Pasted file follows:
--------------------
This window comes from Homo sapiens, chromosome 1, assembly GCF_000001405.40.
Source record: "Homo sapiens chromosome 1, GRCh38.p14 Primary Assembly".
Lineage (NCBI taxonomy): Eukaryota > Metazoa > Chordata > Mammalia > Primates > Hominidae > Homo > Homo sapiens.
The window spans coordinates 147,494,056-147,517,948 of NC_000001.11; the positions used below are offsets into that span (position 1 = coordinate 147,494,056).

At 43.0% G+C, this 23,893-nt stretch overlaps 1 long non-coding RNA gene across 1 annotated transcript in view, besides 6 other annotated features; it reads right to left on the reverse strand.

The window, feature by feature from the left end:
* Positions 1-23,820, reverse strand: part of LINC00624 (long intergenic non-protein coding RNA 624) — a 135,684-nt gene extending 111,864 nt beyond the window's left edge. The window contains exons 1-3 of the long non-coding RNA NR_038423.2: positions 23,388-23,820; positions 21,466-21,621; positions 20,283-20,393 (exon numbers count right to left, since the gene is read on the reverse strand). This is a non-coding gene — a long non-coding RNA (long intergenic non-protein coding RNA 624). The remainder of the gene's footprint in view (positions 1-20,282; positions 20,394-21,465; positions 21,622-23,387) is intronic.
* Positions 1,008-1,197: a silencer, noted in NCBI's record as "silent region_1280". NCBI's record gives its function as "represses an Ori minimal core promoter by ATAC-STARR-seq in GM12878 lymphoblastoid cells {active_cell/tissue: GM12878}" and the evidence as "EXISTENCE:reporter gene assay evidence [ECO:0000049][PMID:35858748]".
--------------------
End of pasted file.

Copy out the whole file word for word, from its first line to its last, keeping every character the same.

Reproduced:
This window comes from Homo sapiens, chromosome 1, assembly GCF_000001405.40.
Source record: "Homo sapiens chromosome 1, GRCh38.p14 Primary Assembly".
Lineage (NCBI taxonomy): Eukaryota > Metazoa > Chordata > Mammalia > Primates > Hominidae > Homo > Homo sapiens.
The window spans coordinates 147,494,056-147,517,948 of NC_000001.11; the positions used below are offsets into that span (position 1 = coordinate 147,494,056).

At 43.0% G+C, this 23,893-nt stretch overlaps 1 long non-coding RNA gene across 1 annotated transcript in view, besides 6 other annotated features; it reads right to left on the reverse strand.

The window, feature by feature from the left end:
* Positions 1-23,820, reverse strand: part of LINC00624 (long intergenic non-protein coding RNA 624) — a 135,684-nt gene extending 111,864 nt beyond the window's left edge. The window contains exons 1-3 of the long non-coding RNA NR_038423.2: positions 23,388-23,820; positions 21,466-21,621; positions 20,283-20,393 (exon numbers count right to left, since the gene is read on the reverse strand). This is a non-coding gene — a long non-coding RNA (long intergenic non-protein coding RNA 624). The remainder of the gene's footprint in view (positions 1-20,282; positions 20,394-21,465; positions 21,622-23,387) is intronic.
* Positions 1,008-1,197: a silencer, noted in NCBI's record as "silent region_1280". NCBI's record gives its function as "represses an Ori minimal core promoter by ATAC-STARR-seq in GM12878 lymphoblastoid cells {active_cell/tissue: GM12878}" and the evidence as "EXISTENCE:reporter gene assay evidence [ECO:0000049][PMID:35858748]".